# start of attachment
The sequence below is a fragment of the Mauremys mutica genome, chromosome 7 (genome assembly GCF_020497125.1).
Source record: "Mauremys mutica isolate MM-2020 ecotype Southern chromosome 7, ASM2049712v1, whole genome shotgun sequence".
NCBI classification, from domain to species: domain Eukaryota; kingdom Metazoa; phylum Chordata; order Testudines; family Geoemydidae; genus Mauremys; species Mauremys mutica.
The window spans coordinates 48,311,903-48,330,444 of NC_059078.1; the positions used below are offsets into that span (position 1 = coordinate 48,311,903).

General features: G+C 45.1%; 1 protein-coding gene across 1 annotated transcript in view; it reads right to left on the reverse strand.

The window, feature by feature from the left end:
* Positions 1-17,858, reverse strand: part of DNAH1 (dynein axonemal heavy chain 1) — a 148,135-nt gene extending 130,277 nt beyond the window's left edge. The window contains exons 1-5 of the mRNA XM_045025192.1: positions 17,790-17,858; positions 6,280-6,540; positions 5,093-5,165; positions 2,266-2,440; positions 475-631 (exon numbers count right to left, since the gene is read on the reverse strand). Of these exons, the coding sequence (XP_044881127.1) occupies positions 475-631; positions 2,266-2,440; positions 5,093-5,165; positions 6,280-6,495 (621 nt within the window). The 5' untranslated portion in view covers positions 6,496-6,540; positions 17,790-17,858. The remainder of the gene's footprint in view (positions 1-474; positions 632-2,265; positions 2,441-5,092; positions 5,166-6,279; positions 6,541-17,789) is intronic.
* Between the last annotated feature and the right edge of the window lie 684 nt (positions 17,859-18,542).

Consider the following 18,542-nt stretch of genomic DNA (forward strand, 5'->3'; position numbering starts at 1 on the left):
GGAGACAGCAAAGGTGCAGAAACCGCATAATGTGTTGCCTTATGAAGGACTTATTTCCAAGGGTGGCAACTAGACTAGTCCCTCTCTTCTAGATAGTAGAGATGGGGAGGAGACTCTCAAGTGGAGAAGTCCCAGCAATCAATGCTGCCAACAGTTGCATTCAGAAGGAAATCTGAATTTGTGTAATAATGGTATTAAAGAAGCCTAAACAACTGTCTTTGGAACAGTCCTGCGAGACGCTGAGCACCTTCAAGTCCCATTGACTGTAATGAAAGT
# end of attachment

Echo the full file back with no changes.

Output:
The sequence below is a fragment of the Mauremys mutica genome, chromosome 7 (genome assembly GCF_020497125.1).
Source record: "Mauremys mutica isolate MM-2020 ecotype Southern chromosome 7, ASM2049712v1, whole genome shotgun sequence".
NCBI classification, from domain to species: domain Eukaryota; kingdom Metazoa; phylum Chordata; order Testudines; family Geoemydidae; genus Mauremys; species Mauremys mutica.
The window spans coordinates 48,311,903-48,330,444 of NC_059078.1; the positions used below are offsets into that span (position 1 = coordinate 48,311,903).

General features: G+C 45.1%; 1 protein-coding gene across 1 annotated transcript in view; it reads right to left on the reverse strand.

The window, feature by feature from the left end:
* Positions 1-17,858, reverse strand: part of DNAH1 (dynein axonemal heavy chain 1) — a 148,135-nt gene extending 130,277 nt beyond the window's left edge. The window contains exons 1-5 of the mRNA XM_045025192.1: positions 17,790-17,858; positions 6,280-6,540; positions 5,093-5,165; positions 2,266-2,440; positions 475-631 (exon numbers count right to left, since the gene is read on the reverse strand). Of these exons, the coding sequence (XP_044881127.1) occupies positions 475-631; positions 2,266-2,440; positions 5,093-5,165; positions 6,280-6,495 (621 nt within the window). The 5' untranslated portion in view covers positions 6,496-6,540; positions 17,790-17,858. The remainder of the gene's footprint in view (positions 1-474; positions 632-2,265; positions 2,441-5,092; positions 5,166-6,279; positions 6,541-17,789) is intronic.
* Between the last annotated feature and the right edge of the window lie 684 nt (positions 17,859-18,542).

Consider the following 18,542-nt stretch of genomic DNA (forward strand, 5'->3'; position numbering starts at 1 on the left):
GGAGACAGCAAAGGTGCAGAAACCGCATAATGTGTTGCCTTATGAAGGACTTATTTCCAAGGGTGGCAACTAGACTAGTCCCTCTCTTCTAGATAGTAGAGATGGGGAGGAGACTCTCAAGTGGAGAAGTCCCAGCAATCAATGCTGCCAACAGTTGCATTCAGAAGGAAATCTGAATTTGTGTAATAATGGTATTAAAGAAGCCTAAACAACTGTCTTTGGAACAGTCCTGCGAGACGCTGAGCACCTTCAAGTCCCATTGACTGTAATGAAAGT